Fukushima, calculations and comments

Monday, March 14th, 2011

On sunday the 7 th fleet reported:

The U.S. 7th Fleet has temporarily repositioned its ships and aircraft away from the Fukushima Dai-Ichi Nuclear Power Plant after detecting low level contamination in the air and on its aircraft operating in the area.

The source of this airborne radioactivity is a radioactive plume released from the Fukushima Dai-Ichi Nuclear Power Plant. For perspective, the maximum potential radiation dose received by any ship’s force personnel aboard the ship when it passed through the area was less than the radiation exposure received from about one month of exposure to natural background radiation from sources such as rocks, soil, and the sun.

The ship was operating at sea about 100 miles northeast of the power plant at the time.

24*30 = 720

So this means the boat received a 720 fold radiation at a distance of about 160 kms of the troubled Fukushima nuclear plant from what’s supposed to be normal.

Even if one assumes that the density of such a plume disperses quadratically one would have 720*(160^2/270^2) = approx. 250 times higher dose then normal, or in other words in one hour one would perceive about a third of a months radiation dose above normal being in such a plume at a distance of 270 kms (which is the approximate distance between Fukushima and Tokyo). Luckily the ship could get out fast of the hazardous zone.

Unfortunately the possibilities to alter weather are very small. In fact there were experiments in Abu Dhabi and it seems China is also doing a lot of research in that direction, seen critical by some others. The latest research item in cloud seeding seems to have been laser shots into the air over the sky of Berlin (see also this article ).

The information about what’s really going on at the plant is fuzzy. It is understandable that some people would like to avoid a panic and thus would not make all information available to a broad uninformed public, who might draw false conclusions. But some people would like to appease people by making unscientific claims about certain likelyhoods (while at the same time claiming that nothing can be measured!). But one should think about how such an approach may impair credibility…this holds especially true for some certain news agencies, who’s reports are less based on facts but on biased commentaries disguised as “facts”.

So here a bit of information taken together:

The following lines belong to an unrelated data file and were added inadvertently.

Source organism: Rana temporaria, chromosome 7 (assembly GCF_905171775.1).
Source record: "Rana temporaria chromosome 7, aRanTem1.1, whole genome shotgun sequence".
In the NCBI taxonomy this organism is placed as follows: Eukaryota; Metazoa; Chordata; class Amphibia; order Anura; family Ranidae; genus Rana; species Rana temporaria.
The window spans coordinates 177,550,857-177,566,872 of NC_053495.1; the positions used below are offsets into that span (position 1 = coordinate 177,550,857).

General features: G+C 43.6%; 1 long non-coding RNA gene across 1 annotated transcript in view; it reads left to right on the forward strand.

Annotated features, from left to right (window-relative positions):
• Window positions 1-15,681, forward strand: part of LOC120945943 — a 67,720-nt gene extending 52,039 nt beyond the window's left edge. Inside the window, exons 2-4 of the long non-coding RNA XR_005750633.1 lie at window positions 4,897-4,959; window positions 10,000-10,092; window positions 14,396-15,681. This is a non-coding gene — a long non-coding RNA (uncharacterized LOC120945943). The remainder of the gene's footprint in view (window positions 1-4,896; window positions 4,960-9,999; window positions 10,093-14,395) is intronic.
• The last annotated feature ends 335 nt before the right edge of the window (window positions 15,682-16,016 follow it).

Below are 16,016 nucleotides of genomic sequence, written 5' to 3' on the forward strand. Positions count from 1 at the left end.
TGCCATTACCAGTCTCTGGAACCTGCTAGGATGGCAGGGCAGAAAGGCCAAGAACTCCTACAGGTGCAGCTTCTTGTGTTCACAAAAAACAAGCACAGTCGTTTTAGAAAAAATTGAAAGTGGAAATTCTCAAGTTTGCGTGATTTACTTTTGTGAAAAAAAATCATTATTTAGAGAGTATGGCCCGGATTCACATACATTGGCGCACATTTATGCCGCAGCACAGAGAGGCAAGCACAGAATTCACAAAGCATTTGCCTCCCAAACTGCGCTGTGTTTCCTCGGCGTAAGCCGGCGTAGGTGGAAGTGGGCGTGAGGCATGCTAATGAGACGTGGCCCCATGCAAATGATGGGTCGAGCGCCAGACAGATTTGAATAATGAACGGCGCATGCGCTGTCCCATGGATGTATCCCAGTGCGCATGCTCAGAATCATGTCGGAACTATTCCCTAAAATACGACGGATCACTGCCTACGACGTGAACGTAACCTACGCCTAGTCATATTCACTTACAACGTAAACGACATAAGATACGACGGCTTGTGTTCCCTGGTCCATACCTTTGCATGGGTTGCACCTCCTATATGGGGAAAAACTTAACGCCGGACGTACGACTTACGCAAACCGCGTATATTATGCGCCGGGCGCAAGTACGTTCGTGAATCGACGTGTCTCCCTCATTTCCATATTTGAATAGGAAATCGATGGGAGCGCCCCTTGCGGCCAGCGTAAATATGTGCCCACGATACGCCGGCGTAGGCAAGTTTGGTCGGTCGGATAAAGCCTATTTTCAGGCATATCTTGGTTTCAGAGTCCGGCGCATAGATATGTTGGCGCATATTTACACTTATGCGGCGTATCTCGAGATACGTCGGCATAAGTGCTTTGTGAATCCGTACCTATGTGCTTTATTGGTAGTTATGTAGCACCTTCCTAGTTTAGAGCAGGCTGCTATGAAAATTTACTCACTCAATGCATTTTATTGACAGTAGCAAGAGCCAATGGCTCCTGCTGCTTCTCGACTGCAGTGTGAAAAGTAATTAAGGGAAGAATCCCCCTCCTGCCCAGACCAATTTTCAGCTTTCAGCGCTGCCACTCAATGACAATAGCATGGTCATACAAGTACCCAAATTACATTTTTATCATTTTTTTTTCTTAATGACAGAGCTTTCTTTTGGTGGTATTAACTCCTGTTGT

An interactive map from the New York times of the Fukushima plant with a BWR design which (if I understood correctly) is by General Electric. An illustration by Hitachi of the concrete Fukushima plant seems to be in this pdf. The design looks a bit differently than the General electrics one…
A rather matter of fact and informative blog post about what happened at Fukushima by what seems to be a pro-nuclear writer (at least he cites pro-nuclear sources). What one got to hear sofar is that the reactor vessels and the containment of the troubled plants are still intact.

Our thoughts are with the japanese people and their grief.

Moreover we hope that the brave workers at the Fukushima power plants will succeed with their plans to avoid the worst. We hope that it will be possible to supply more and better equipment (see e.g. Kyodo news about the 5 fire pumps) to the dangerous Fukushima area and that with international help the results of the earthquake, Tsunami and nuclear disaster can be mitigated and that the worst possible nuclear scenarios won’t happen at Fukushima.

update 16.3.2011: I forgot to include a link to the

->overview on nuclear energy on randform

In this overview I actually saw the probability of a terrible accident with currently exisiting reactors as rather small. So in this overview I focused on problems with future types of nuclear energy generation (which include even more dangerous nuclear technology) and with the waste problem. I am asking myself now if I should give nuclear energy even more critical scrutiny.

milk powder transport and consumption

Saturday, March 12th, 2011

Some internet-surf results:

According to Wikipedia one needs approximately 6 to 7 litres milk for 1 kg milkpowder.

Assuming a consumption of half a liter of milk per human, this gives a consumption of 182 kg milk per year, which can be substituted by a consumption of approx. 30.4 kg milk powder per human per year.